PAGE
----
UnitedHealth Expects Medicare Membership Gains to Boost 2023 Profit

UnitedHealth Group beat Wall Street targets for quarterly profit and raised its annual forecast on Friday, as the healthcare giant banks on membership growth in its federal government-backed health insurance plans.

UnitedHealth is among the largest players in the Medicare Advantage market, where private insurers offer an alternative to the original Medicare – the federal government’s health insurance plan for people aged 65 and older or those with certain disabilities.

The industry bellwether’s strong Medicare outlook offers some relief at a time when health insurers are bracing to lose some members in their Medicaid plans – which cover healthcare costs for people with low incomes – as states remove pandemic-era guidelines to keep members continuously enrolled.

Medicare and Medicaid memberships make up a third of UnitedHealth’s health insurance business.

Shares of the Dow component were up nearly 1% at $530 before the bell.

Meanwhile, a slow recovery in non-urgent procedures helped lower medical costs at its insurance unit, driving the company’s first-quarter profit above expectations.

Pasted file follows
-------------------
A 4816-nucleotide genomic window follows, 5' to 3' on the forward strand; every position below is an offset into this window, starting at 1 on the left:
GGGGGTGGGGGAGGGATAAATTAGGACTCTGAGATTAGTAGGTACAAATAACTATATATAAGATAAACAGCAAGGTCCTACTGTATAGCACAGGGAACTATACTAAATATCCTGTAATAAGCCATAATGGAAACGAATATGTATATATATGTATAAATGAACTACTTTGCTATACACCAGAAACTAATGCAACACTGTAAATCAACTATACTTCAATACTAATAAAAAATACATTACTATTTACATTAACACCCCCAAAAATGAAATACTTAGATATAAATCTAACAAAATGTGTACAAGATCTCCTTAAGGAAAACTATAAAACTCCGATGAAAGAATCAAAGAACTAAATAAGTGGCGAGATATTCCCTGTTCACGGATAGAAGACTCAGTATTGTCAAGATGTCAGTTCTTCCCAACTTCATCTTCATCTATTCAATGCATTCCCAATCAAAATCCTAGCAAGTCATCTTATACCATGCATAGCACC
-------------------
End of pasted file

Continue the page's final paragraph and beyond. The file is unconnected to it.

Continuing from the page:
Health insurers stand to benefit as inflation and labor shortages threaten to hinder the number of non-urgent procedures that hospitals perform during the year, potentially leading to lower costs from medical claims.

The company’s medical cost ratio – the percentage of payout on claims compared with premiums – came in at 82.2%. Analysts had estimated 82.54%, according to Refinitiv IBES data.

UnitedHealth raised its adjusted 2023 profit forecast to between $24.50 and $25 per share, compared with its earlier estimate of $24.40 to $24.90 and market expectations of $24.94.

Excluding items, it reported a quarterly profit of $6.26 per share, beating estimates of $6.13.


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